"I stopped to inquire about her on my way down. She had had a bad night, the maid said, and Doctor Fraser is afraid that the cold she got when she went driving the other day has settled upon her lungs."

"Oh, I am so sorry!" exclaimed Virginia, but she was conscious of an immeasurable relief because Miss Priscilla's illness was absorbing Mrs. Peachey's thoughts.

"Well, I must be going on," said the little lady, and though she flinched with pain when she moved, the habitual cheerfulness of her face did not alter. "Come to see me as often as you can, Jinny. I can't get about much now, and it is such a pleasure for me to have somebody to chat with. People don't visit now," she added regretfully, "as much as they used to."

"So many things have changed," said Virginia, and her eyes, as she gazed up at the blue sky over the market, had a yearning look in them. So many things had changed--ah, there was the pang!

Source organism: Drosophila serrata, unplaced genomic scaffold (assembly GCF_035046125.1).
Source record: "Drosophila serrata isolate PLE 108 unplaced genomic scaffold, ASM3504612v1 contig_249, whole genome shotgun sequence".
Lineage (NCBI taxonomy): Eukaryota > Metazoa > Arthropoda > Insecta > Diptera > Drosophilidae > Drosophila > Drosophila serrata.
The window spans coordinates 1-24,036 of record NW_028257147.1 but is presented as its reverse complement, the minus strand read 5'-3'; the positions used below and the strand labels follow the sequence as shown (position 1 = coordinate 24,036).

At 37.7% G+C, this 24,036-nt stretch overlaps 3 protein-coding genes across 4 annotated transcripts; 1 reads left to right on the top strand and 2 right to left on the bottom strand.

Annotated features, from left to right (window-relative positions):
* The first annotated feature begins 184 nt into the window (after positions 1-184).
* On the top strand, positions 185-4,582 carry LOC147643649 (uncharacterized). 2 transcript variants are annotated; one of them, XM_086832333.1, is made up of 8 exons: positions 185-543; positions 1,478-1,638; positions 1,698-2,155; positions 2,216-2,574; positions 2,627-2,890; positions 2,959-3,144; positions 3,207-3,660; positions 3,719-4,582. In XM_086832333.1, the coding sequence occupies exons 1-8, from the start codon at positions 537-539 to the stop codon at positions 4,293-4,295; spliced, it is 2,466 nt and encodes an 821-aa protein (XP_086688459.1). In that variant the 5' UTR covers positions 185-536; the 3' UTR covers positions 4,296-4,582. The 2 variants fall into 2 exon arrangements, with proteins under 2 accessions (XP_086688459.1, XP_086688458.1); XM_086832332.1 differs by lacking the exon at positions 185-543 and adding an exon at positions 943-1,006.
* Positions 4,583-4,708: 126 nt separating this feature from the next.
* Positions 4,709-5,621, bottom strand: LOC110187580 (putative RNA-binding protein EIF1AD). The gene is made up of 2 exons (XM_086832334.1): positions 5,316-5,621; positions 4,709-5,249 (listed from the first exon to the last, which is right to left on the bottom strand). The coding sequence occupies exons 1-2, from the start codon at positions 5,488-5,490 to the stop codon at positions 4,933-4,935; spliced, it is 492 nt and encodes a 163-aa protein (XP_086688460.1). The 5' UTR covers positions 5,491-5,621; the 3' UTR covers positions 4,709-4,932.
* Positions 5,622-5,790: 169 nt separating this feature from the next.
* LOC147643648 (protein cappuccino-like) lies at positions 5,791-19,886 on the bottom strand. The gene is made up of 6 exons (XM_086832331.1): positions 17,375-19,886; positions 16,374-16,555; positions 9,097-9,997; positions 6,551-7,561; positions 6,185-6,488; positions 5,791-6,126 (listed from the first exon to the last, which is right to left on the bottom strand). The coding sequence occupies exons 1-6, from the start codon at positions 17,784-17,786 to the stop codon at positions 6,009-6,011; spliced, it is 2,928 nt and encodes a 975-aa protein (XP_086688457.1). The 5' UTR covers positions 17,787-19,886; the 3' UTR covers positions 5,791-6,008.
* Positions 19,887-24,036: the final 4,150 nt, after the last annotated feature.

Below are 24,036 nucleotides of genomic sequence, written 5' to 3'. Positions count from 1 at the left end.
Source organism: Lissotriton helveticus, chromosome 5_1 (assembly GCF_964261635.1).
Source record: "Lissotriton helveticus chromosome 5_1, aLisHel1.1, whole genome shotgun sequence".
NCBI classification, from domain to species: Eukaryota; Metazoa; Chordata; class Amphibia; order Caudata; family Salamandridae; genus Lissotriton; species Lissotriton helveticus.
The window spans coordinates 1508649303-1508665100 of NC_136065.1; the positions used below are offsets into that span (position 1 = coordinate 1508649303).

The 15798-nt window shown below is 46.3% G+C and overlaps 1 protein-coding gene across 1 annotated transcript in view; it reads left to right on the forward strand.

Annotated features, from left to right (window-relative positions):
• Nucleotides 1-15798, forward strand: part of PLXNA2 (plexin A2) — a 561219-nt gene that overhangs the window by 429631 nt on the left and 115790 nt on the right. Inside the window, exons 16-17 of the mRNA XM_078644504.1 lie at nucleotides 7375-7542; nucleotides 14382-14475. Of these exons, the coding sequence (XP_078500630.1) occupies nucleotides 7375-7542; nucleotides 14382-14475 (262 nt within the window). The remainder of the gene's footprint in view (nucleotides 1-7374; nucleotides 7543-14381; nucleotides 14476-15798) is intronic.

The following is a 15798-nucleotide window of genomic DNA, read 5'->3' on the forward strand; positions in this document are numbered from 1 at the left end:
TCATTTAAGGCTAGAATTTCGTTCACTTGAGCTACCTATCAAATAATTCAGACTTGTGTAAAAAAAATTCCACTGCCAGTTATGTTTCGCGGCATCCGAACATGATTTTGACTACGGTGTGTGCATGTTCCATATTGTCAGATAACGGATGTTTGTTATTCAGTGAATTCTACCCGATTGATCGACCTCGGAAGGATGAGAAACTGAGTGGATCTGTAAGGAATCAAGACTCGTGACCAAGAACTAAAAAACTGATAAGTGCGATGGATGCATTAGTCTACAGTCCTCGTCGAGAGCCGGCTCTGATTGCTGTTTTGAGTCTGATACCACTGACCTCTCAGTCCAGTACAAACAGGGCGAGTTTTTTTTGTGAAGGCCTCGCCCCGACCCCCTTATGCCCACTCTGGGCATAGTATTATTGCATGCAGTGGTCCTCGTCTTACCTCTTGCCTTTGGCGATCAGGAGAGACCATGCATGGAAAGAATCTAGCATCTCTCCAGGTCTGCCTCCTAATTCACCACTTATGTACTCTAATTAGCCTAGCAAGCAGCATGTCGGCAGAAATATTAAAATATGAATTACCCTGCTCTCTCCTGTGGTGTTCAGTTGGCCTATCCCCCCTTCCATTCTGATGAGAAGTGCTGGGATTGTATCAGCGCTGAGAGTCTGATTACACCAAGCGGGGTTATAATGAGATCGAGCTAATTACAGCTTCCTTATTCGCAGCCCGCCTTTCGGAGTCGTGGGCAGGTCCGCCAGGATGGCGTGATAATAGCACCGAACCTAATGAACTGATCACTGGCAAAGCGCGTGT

On her way home, overcome by the fear that Miss Priscilla might die thinking herself neglected, Virginia stopped at the Academy, and was shown into the chamber behind the parlour, which had once been a classroom. In the middle of her big tester bed, the teacher was lying, propped among pillows, with her cameo brooch fastening the collar of her nightgown and a purple wool shawl, which Virginia had knit for her, thrown over her shoulders.

"Dear Miss Priscilla, I've thought of you so often. Are you better to-day?"

"A little, Jinny, but don't worry about me. I'll be out of bed in a day or two." Though she was well over eighty-five, she still thought of herself as a middle-aged woman, and her constant plans for the future amazed Virginia, whose hold upon life was so much slighter, so much less tenacious. "Have you been to market, dear? I miss so being able to sit by the window and watch people go by. Then I always knew when you and Susan were on your way to Mr. Dewlap."

"Yes, I've begun to go again. It fills in the day."

"I never approved of your letting your servants market for you, Jinny. It would have shocked your mother dreadfully."